inductive: characterized by inference or general laws from particular instances

basket case: originally referred to soldiers who had lost all four limbs and had to be carried by others.

predicament: a difficult, unpleasant, or embarrassing situation. And worst of all, we feel this predicament is entirely our fault and that we lack the ability to make positive changes.

impotent: unable to take effective action; helpless or powerless. We fell impotent.

fester: (of a negative feeling or a problem) become worse or more intense. (of food or garbage) become rotten and offensive to the senses. If we allow regret to fester, however, reliving our past blunders and choices over and over

impersonate: pretend to be (another person) as entertainment or in order to deceive someone.

tweak: improve (mechanism or system) by making fine adjustment.

overhaul: take apart in order to examine it and repair it if necessary.

ordeal: a painful or horrific experience. in the midst of their ordeal.

epiphany: a moment of sudden revelation or insight. in the midst of their ordeal they experienced extraordinarily rich epiphanies in response to such simple events as hearing the song of a bird in the forest, completing a hard task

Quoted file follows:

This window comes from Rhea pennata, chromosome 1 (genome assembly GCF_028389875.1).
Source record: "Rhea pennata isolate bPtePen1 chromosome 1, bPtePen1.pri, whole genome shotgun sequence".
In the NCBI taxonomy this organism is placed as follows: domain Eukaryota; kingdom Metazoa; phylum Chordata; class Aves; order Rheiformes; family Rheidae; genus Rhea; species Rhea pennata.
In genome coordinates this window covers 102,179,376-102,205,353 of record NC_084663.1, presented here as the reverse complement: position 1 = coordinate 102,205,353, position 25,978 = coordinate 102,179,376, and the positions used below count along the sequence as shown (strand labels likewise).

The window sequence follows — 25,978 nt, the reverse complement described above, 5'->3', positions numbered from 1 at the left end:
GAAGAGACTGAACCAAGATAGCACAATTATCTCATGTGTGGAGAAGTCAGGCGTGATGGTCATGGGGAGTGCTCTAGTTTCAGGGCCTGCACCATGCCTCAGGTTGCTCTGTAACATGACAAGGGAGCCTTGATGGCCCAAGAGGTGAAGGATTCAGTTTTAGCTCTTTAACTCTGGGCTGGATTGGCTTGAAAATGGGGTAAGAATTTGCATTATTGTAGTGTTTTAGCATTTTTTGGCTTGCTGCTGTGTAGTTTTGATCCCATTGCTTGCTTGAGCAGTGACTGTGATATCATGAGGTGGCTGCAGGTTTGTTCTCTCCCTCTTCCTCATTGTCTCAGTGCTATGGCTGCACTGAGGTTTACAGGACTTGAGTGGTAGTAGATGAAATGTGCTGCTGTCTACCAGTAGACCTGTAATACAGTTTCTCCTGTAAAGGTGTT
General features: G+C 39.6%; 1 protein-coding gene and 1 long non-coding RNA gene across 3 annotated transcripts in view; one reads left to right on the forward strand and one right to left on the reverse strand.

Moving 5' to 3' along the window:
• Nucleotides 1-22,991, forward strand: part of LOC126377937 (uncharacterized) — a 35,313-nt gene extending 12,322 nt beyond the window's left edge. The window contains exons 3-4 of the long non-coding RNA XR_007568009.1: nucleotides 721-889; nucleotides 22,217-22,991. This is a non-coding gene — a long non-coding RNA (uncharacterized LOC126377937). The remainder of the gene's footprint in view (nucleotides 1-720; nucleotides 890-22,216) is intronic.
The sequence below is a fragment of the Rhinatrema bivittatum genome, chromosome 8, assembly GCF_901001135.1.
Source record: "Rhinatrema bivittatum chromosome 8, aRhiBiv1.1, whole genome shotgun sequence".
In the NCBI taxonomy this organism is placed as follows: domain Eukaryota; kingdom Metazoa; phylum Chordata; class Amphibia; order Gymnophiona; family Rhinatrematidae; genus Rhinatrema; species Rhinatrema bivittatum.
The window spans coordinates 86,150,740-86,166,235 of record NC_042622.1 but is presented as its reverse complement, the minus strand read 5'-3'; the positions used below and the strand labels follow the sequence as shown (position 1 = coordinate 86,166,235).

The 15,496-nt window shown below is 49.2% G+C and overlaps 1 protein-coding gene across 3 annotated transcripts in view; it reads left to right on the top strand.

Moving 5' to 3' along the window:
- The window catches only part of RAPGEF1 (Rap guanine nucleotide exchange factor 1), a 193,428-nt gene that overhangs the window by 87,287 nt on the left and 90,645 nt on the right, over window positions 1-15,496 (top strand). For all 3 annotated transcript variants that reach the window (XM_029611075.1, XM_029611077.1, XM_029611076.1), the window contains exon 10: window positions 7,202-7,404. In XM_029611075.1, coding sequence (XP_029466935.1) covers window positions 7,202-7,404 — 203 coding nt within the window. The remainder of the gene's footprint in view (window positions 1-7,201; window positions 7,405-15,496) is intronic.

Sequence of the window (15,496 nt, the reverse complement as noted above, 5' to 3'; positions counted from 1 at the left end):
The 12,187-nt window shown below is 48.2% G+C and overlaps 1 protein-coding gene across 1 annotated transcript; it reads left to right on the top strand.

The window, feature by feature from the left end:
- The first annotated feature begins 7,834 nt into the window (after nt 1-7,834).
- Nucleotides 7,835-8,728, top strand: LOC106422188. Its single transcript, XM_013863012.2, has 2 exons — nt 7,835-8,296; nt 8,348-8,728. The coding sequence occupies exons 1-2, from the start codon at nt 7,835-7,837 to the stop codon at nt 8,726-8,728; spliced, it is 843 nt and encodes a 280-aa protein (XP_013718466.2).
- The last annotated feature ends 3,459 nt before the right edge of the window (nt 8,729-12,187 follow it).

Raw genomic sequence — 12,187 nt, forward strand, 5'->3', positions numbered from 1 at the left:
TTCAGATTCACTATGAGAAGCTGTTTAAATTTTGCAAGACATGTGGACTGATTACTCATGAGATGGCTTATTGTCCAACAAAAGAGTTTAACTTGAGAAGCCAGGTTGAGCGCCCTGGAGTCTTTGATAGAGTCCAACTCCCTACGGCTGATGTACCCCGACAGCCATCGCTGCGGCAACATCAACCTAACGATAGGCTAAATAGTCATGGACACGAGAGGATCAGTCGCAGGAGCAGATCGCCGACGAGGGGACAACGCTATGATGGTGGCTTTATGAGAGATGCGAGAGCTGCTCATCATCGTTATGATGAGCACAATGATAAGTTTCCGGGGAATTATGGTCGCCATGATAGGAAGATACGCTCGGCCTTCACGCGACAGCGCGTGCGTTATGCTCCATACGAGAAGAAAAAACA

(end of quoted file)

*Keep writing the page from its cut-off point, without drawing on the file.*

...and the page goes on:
conceivable: capable of being imagined or grasped mentally. as anything else we can conceivably imagine.

parturient: about to give birth; in labor; a woman in labor;

forfeit: lose or be deprived of (property or right or privilege) as a penalty for wrongdoing. who let instinct rather than reflection dictate actions, forfeited the right to be accepted as a member of the community.

omnipotent: (of a deity) having unlimited power, able to do anything;

desultory: lacking a plan, purpose, or enthusiasm; or by diffusing it in desultory, random movements.

delinquent: showing a tendency to commit crime;

caravan: a vehicle equipped for living in, typically a trailer towed by a car and used when traveling for recreation;

pomade: a scented ointment or oil applied to the hair.

emphatic: showing or giving emphasis; expressing something forcibly and clearly; the children were emphatic that they would like to repeat the experience.

stigma: a mark of disgrace associated with a particular circumstance, quality or person. the stigma of having gone to prison will always be with me.